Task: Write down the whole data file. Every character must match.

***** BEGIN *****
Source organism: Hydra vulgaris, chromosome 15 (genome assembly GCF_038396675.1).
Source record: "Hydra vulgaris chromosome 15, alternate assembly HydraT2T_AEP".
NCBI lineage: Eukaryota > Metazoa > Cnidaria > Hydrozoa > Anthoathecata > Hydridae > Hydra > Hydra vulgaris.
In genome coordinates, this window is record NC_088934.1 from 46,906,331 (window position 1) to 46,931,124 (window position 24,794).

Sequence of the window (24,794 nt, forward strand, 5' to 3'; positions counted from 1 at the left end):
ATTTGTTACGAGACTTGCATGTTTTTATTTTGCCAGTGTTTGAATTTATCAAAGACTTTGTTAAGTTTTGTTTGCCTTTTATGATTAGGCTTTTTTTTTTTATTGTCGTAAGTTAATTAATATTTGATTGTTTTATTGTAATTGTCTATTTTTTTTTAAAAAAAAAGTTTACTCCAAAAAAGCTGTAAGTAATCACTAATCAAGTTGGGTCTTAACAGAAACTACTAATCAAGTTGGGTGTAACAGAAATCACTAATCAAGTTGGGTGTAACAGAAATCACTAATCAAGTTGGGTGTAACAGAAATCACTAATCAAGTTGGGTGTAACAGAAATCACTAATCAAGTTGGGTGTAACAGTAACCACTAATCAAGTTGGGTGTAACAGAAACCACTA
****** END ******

Source organism: Hydra vulgaris, chromosome 15 (genome assembly GCF_038396675.1).
Source record: "Hydra vulgaris chromosome 15, alternate assembly HydraT2T_AEP".
NCBI lineage: Eukaryota > Metazoa > Cnidaria > Hydrozoa > Anthoathecata > Hydridae > Hydra > Hydra vulgaris.
In genome coordinates, this window is record NC_088934.1 from 46,906,331 (window position 1) to 46,931,124 (window position 24,794).

Sequence of the window (24,794 nt, forward strand, 5' to 3'; positions counted from 1 at the left end):
ATTTGTTACGAGACTTGCATGTTTTTATTTTGCCAGTGTTTGAATTTATCAAAGACTTTGTTAAGTTTTGTTTGCCTTTTATGATTAGGCTTTTTTTTTTTATTGTCGTAAGTTAATTAATATTTGATTGTTTTATTGTAATTGTCTATTTTTTTTTAAAAAAAAAGTTTACTCCAAAAAAGCTGTAAGTAATCACTAATCAAGTTGGGTCTTAACAGAAACTACTAATCAAGTTGGGTGTAACAGAAATCACTAATCAAGTTGGGTGTAACAGAAATCACTAATCAAGTTGGGTGTAACAGAAATCACTAATCAAGTTGGGTGTAACAGAAATCACTAATCAAGTTGGGTGTAACAGTAACCACTAATCAAGTTGGGTGTAACAGAAACCACTA